Three Things You Need To Know About Divorce And Your Health Insurance

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When a major crisis hits, it can pull people together or divide them. Unfortunately, trying times sometimes result in divorce. Do you know how that impacts your health insurance?

When major life events like a pandemic test our emotional and mental well-being and our marriages, sometimes the result is the end of our relationships. Why? It may be that spending too much time together and a lack of time outside doesn’t give us the space and time we need to process arguments or stress. Or perhaps the extra time has allowed us to take stock of our lives and speed up decisions that had been put off.

It is vital to retain financial security during trying times and to have tools in place to find a healthy new balance in your life – and that includes health insurance. Remember, your provincial or territorial health plan only covers basic healthcare needs, but health insurance helps you to pay for services that aren’t covered, such as private nursing services, ambulance transportation, wheelchairs, medical equipment and dental care costs.

Here are three aspects about your health insurance that you need to review after you separate.

1. Who owns your health insurance?

Too often, we are not aware of health insurance ownership arrangements, but it is important to learn the facts, so you have an accurate picture of your economic situation.

Your health insurance policy covers you if the policy is in your name. If you don’t own your own policy and were covered under your spouse’s plan, there are a few things to keep in mind:

  • Your spouse’s plan may allow you to remain insured under the health policy until your divorce is finalized (or it may not), and you won’t be covered after your divorce.
  • You may be able to join your employer’s health insurance benefit plan.
  • You can purchase your own individual health and dental coverage (even if you have a pre-existing medical condition).

2. What does your health insurance cover?

Have you been using your health insurance to cover health and dental costs? Did you depend on it to cover emergency travel medical expenses?

If you need to make decisions about buying your own individual health insurance plan, here are some things to consider:

  • Putting your own individual coverage in place ensures that you can be continuously covered regardless of where you work, or if you are working at all (and that helps you be financially secure).
  • You can choose coverage for the health benefits you want most, like major dental costs, psychologist visits or increasingly popular alternative therapies like visits to chiropractors, physiotherapists or massage therapists.
  • Your health insurance can be designed to co-ordinate with your employer coverage to increase overall protection (if you had coverage under both your group plan and your ex’s, you may lose benefits that you had depended on to top up your existing group coverage).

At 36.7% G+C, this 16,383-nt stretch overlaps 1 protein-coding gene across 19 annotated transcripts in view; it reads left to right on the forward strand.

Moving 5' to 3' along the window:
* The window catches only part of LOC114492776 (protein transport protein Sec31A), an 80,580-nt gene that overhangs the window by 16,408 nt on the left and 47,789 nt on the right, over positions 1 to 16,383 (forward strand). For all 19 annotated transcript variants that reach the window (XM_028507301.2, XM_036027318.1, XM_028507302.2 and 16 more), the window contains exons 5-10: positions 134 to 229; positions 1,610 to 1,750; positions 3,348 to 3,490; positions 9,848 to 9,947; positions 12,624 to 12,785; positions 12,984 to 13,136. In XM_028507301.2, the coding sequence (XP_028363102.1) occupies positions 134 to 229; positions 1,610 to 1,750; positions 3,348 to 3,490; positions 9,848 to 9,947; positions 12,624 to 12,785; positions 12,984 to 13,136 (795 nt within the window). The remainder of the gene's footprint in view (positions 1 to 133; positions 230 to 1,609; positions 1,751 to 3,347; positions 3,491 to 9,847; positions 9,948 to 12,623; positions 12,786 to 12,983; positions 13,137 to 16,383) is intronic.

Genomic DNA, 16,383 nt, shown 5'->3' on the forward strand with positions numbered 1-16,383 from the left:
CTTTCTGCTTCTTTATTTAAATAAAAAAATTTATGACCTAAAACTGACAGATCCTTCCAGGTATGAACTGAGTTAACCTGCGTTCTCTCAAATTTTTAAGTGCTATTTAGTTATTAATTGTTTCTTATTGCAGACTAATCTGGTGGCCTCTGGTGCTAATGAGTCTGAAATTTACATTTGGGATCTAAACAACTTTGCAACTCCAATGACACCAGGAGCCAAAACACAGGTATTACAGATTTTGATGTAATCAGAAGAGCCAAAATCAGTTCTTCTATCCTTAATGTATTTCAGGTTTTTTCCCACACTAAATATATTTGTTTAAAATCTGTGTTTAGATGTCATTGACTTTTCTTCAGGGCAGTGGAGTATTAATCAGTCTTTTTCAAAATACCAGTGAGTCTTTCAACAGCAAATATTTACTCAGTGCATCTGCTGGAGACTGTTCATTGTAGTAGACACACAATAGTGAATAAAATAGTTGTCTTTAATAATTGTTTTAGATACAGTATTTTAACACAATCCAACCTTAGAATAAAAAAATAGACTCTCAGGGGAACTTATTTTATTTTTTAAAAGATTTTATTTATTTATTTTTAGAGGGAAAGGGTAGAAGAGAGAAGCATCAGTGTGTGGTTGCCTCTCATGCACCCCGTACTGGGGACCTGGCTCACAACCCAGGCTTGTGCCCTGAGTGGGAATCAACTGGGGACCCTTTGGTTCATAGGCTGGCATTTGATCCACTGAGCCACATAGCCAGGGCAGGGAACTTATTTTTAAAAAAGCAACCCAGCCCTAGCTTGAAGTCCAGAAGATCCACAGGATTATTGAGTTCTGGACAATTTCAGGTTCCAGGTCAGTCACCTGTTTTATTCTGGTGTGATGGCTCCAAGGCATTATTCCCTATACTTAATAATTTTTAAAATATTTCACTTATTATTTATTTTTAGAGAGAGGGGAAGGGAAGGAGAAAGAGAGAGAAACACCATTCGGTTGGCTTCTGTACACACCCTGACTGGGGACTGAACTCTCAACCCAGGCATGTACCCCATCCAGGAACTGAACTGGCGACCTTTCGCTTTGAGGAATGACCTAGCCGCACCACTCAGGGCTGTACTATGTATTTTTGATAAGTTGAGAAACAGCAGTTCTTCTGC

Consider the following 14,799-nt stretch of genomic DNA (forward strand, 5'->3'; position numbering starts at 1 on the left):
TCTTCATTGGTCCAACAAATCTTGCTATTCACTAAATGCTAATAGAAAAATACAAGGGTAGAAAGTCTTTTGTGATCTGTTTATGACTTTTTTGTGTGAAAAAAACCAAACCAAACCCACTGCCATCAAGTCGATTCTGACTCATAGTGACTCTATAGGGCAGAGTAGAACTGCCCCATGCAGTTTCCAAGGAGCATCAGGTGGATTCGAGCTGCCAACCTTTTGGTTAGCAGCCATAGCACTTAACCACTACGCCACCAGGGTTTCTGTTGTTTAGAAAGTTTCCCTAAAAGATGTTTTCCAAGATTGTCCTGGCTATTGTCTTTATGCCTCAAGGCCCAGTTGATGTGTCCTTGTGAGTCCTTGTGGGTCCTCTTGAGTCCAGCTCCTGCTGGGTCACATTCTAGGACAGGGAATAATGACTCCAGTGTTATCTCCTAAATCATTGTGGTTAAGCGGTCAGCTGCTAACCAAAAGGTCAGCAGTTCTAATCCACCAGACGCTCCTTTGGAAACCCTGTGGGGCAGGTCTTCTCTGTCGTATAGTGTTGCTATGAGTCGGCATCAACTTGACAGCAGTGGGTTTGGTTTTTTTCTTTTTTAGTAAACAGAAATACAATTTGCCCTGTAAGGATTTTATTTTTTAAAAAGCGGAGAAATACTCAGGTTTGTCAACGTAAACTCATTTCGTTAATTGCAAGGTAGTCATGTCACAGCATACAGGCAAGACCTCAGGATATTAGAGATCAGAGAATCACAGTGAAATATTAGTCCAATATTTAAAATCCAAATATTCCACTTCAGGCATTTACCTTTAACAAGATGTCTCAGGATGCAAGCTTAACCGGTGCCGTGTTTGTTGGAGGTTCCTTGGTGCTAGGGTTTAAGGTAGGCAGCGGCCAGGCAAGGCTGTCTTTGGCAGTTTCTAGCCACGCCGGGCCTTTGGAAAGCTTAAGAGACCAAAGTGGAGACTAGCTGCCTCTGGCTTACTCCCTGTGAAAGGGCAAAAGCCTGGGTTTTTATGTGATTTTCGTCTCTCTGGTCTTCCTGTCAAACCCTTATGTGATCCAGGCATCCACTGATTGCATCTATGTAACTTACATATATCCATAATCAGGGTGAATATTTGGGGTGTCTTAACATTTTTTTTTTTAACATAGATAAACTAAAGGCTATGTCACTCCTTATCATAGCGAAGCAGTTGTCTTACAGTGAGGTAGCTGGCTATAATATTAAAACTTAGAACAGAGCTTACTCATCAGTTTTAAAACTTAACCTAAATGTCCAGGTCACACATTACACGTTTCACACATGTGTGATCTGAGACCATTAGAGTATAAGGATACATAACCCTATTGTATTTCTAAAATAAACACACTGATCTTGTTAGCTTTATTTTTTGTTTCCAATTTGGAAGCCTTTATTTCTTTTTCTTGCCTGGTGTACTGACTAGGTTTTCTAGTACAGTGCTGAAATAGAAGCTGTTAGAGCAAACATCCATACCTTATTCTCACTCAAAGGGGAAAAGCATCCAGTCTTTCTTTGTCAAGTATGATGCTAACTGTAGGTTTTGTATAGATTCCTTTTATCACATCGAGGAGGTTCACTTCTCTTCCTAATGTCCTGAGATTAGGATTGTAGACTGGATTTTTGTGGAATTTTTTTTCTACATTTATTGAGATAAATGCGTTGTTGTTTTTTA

• If you are leaving your spouse’s group coverage, you qualify to apply within 60 to 90 days for a guaranteed issue plan that will not require medical information (which helps if you have a pre-existing medical condition).
  • If you are in good health now, you have the freedom to choose the best policy possible and the security of knowing you can keep it for life, regardless of whether you have other health insurance in place or not.

3. Who needs to be covered by your health insurance plan?

If you own your health insurance plan, your former partner will not be covered under it.

If you have children, both your plan and your former partner’s plan should provide family coverage. You can select family coverage to maintain your children under your plan until they reach age 25, provided they are full-time students.

If both you and your ex have health insurance, coordination of benefits can be done according to the parent whose birthday is first in the year (e.g., if Peter was born in August and Susan born in January, Susan’s plan would pay first and Peter’s plan, second). Remember, this doesn’t apply to whoever is older, it goes by date. If you share a birthday with your ex, it will be determined by whose name comes first alphabetically.

Next Step: Let SBIS help you select the health insurance plan that’s right for you

Don’t be overwhelmed by everything you need to consider about your health insurance when you divorce. We understand that it is vital to make the right choice and are here to help you do just that. Give us a call today.

And for more step-by-step tips on managing your insurance, be sure to read Getting Divorced? Don’t Forget Your Health Insurance. It’s important information for you to know.


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